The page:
Last week, before they convened again at oral argument to mark the start of another term, the justices of the United States Supreme Court selected for review a case that will help further define the murky relationship between state judges and those who seek to shape justice before them. In Williams-Yulee v. The Florida Bar, the Court will decide whether a state judicial canon that requires judicial candidates to seek campaign contributions through a committee, rather than directly from donors, violates that candidate’s first amendment free-speech rights. The case is interesting in its own right. The electioneering judgment employed by this particular judicial candidate was so disconcerting it’s probably a good thing for the law (not to mention the litigants of Florida) that ultimately she lost the election for which she was campaigning. But the timing of the case is interesting, too. It comes to the Court in a season of unprecedented spending on (mid-term) judicial campaigns all across the country—money unleashed upon campaigns, including judicial elections, because of the Court’s Citizens United and McCutcheon decisions.
Translators are scrambling this week to meet a Friday deadline ordered by a federal judge to provide outreach and poll workers with election materials and voting information that have been translated into Yup’ik or Gwich’in. Gwich’in translators Allan Hayton and Marilyn Savage in Fairbanks are finding the work challenging, KUAC reported. “Some of it is very technical language, legal jargon,” Hayton said. But Hayton and Savage are up to the task, having translated other materials, including Shakespeare, according to Hayton. “Marilyn and I worked last year translating King Lear into Gwich’in, so we’re used to difficult challenges but we’re happy to do this.”
Election Day less than a month away and changes await Colorado voters. This November marks the first time a general election in the Centennial State will be all vote-by-mail. “All I know is I get something in the mail and I fill it out and send back in,” Colorado Springs voter Amanda Martinez said. “This is my first year voting.” “Before you used to have to opt in to get a mail ballot,” Ryan Parsell with the El Paso County Clerk and Recorder’s Office said. “Well, now everybody is opted in. As long as your registration is current, you should get a mail ballot around the middle of October.”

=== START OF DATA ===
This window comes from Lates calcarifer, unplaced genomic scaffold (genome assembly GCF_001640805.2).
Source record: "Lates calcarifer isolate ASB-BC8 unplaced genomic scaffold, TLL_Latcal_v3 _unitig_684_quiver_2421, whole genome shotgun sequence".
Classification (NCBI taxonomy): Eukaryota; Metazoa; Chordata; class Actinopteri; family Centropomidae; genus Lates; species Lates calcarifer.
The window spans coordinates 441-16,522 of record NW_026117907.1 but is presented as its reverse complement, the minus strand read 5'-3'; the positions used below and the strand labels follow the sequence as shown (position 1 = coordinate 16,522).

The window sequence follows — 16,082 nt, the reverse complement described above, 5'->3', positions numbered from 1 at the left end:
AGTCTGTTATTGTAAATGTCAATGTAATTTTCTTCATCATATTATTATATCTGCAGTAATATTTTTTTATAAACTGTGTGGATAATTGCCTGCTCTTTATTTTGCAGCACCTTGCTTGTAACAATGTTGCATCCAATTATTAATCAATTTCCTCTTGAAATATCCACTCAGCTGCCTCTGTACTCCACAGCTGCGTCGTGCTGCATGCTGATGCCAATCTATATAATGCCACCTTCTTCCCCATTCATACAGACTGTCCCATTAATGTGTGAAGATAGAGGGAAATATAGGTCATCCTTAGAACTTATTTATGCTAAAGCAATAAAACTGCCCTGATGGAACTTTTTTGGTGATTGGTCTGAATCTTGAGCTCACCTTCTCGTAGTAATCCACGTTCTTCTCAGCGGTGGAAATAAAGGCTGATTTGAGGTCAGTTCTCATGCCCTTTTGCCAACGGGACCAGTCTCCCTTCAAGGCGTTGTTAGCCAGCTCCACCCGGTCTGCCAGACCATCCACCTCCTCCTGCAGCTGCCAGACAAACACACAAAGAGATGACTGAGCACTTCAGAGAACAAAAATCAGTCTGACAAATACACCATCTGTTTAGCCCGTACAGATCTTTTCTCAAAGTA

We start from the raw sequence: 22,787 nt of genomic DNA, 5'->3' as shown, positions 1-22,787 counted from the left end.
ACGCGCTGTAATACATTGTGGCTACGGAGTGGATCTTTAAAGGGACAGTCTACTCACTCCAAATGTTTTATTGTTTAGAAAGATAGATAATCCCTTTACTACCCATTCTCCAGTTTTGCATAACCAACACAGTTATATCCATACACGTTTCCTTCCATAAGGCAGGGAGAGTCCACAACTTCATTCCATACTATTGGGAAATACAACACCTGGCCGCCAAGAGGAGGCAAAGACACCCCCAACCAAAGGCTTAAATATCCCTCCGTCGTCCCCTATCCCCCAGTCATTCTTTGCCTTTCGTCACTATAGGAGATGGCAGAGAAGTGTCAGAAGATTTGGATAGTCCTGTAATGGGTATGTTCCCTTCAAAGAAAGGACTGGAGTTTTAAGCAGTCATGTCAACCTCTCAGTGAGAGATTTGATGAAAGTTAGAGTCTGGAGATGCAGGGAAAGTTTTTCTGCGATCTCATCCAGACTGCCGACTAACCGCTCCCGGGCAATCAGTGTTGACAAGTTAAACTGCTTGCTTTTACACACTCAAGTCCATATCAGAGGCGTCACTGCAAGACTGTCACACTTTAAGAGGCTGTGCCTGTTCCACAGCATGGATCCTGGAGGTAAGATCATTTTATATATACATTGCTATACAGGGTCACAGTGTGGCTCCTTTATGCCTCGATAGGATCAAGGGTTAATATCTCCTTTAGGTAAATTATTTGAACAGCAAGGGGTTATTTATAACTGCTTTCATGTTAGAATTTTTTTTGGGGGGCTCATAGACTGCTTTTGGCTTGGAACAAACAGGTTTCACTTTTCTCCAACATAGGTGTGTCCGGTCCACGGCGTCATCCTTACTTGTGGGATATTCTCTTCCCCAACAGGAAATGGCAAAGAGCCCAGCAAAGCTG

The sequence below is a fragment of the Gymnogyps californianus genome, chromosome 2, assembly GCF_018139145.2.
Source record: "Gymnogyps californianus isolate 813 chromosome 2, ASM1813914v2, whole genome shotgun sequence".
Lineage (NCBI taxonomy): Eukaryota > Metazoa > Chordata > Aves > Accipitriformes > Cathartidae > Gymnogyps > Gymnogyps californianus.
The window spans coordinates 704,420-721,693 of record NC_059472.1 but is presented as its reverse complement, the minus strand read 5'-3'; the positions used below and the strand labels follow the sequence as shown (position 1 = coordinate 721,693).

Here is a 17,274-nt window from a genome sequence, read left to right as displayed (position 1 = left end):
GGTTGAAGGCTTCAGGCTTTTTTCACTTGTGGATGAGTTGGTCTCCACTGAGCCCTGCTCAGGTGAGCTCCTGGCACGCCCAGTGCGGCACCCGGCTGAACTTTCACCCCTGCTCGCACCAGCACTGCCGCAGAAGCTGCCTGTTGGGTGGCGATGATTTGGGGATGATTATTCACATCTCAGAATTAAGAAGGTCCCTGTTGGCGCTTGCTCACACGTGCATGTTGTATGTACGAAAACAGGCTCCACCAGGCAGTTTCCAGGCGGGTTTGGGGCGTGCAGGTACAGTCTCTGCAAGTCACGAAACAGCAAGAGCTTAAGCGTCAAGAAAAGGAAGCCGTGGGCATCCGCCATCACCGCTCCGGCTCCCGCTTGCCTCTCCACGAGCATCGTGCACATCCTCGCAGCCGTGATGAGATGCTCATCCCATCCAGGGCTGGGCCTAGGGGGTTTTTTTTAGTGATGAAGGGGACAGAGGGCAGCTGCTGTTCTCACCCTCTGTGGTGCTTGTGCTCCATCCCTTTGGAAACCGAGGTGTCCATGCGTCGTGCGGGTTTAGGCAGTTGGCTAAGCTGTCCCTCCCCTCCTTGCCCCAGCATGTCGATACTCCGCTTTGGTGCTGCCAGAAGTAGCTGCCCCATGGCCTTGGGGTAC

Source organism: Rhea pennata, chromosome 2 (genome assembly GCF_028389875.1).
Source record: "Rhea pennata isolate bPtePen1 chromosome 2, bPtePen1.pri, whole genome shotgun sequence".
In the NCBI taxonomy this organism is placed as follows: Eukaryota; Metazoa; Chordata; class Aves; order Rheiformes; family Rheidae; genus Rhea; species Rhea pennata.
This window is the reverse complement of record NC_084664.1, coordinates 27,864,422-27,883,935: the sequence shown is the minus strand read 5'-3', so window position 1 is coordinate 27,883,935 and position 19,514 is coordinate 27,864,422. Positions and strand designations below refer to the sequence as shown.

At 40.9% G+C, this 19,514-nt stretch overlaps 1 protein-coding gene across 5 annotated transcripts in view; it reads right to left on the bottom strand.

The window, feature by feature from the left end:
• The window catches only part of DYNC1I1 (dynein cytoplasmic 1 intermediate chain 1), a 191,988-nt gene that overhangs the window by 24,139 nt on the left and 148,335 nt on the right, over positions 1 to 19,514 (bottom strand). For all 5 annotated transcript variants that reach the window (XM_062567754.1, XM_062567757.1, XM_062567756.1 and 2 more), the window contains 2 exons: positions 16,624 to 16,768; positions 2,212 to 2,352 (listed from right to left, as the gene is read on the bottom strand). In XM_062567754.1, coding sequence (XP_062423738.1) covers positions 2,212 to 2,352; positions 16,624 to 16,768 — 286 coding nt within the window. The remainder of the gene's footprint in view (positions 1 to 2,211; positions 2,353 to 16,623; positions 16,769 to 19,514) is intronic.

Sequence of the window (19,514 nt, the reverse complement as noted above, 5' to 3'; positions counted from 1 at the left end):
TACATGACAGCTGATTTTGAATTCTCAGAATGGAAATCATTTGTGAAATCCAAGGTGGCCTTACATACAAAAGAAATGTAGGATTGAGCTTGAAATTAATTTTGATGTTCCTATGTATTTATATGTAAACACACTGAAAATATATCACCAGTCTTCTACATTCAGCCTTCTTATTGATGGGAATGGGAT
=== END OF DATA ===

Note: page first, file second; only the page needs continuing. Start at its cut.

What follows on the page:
Just one week away from the start of early voting, at least 42,000 residents who registered to vote still haven’t been given that right. Some applied as far back as April. “The Secretary of State is supposed to represent all the people — Democrats, Republicans, Independents, registered and unregistered voters alike,” Congressman John Lewis said Monday, during a press conference hosted by the New Georgia Project in Atlanta. “But it seems like the Secretary of State of Georgia has picked sides in this election. It seems he is not on the side of the people of this state.” Stacey Abrams, the Democratic party leader in the state House of Representatives, leads the New Georgia Project, an initiative that aims to register minority groups to vote. The initiative was successful in registering 86,000 new voters — but Abrams said the group can’t understand why half those new voters haven’t shown up on Georgia’s official list of registered voters, yet.